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Of Note

FL Research Fest Congratulates Poster and Presentation Winners

October 21 marked the seventh annual Research Fest: Scientific Symposium and Vendor Show on the The Scripps Research Institute (TSRI) Florida campus, organized by the Scripps Florida Society of Research Fellows (SF-SRF). The event was an opportunity for postdoctoral fellows and graduate students to showcase their research through oral presentations and posters.

Awards for distinguished oral presentations by postdoctoral fellows went to:

  • 1st - Cesare Orlandi of the Martemyanov lab, “The orphan receptor GPR158 is a novel stress-induced modulator of signaling in depression”
  • 2nd - Jeffrey Rudolf of the Shen lab, “Biosynthesis of the Antibiotics Platensimycin and Platencin”
  • 3rd - Tarsis Brust of the Bohn lab, “A G protein-biased ligand of the kappa opioid receptor is analgesic but does not cause sedation or dysphoria”

Awards for postdoctoral fellow poster presentations went to:

  • 1st - Suzanne Rzuczek of the Disney Lab, “Precise Small Molecule Recognition of a Toxic RNA Repeat Expansion”
  • 2nd - Guohui Pan of the Shen Lab, “Discovery of leinamycin family of natural products: Nature’s own combinatorial biosynthesis”
  • 3rd - Vinay Mandati of the Kissil lab, “Crb3 regulation of cell proliferation is mediated through turnover of the Hippo pathway components Amot and Yap”

Afshin Khalili from the Tomchik lab won the best graduate abstract competition and presented a talk titled "Organization of opposite learned behaviors after ‘trauma’ in a mini- brain."

ResearcHERs Brings Neuroscience to the Public

Is it possible to retrain a brain? TSRI Professor Hollis Cline, thinks so. Cline’s laboratory focuses on early brain development and how brain circuits change over time.

“Your brain has one billion neurons, and each of those neurons has a thousand connections,” said Cline, who serves as chair of the Department of Molecular and Cellular Neuroscience and director of the TSRI Dorris Neuroscience Center. “These cells are always moving and dancing.”

Cline presented her research at the latest “ResearcHERs: Women Scientists of TSRI” lecture and reception on October 26. This lecture series is organized by the TSRI Female Faculty Group and is free to the public.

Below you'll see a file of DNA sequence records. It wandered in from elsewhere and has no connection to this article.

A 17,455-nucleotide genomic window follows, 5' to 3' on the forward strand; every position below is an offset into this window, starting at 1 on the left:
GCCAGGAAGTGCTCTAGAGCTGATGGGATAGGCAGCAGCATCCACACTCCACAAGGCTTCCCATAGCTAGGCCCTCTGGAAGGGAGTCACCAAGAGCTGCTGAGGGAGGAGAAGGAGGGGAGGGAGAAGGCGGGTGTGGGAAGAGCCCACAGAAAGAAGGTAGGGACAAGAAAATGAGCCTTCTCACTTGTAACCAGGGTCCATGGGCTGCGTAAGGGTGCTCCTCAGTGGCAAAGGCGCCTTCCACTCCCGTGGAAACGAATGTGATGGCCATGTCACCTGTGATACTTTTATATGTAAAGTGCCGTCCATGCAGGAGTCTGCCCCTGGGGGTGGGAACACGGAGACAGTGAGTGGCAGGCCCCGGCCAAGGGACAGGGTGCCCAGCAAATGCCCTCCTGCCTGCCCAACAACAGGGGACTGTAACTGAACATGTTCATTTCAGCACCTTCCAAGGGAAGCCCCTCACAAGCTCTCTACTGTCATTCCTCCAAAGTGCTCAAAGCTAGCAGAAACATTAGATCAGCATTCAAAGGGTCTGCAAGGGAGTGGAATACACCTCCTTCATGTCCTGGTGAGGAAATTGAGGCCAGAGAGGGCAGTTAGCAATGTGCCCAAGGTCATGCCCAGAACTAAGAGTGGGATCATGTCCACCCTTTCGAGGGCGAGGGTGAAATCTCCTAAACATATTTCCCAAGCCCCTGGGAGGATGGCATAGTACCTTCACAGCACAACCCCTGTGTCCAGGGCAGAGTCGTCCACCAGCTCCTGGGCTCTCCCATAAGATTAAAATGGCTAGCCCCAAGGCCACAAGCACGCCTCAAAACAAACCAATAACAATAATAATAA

Cline compared neurons to trees, with connections that grow and branch out. Scientists are increasingly understanding how these branches are shaped by the stimuli the brain receives. For example, Cline showed the audience how neurons in tadpoles pull back their connections when the tadpoles are in the dark and grow new connections when the tadpoles are in a visually stimulating environment.

This work suggests that exposing the brain to certain stimuli—in essence, “training the brain”—could be a way to treat learning deficits and even age-related cognitive decline.

Cline also noted the environment at TSRI is ideal for translating discoveries from the laboratory into therapies to help patients. “We can work closely with chemists here, and they’re the ones who can develop small molecules for drug development,” she said.

Visit the TSRI website for more information on public events at TSRI.

Send comments to: mikaono[at]

Research Associate Vinay Mandati of the Kissil lab discusses his award-winning poster with Staff Scientist Joanne Doherty. (Photo by Olga Ostrovskaya.)

Professor Hollis Cline presented her research on the brain at a recent public lecture at TSRI.
(Photo by Melissa Jacobs.)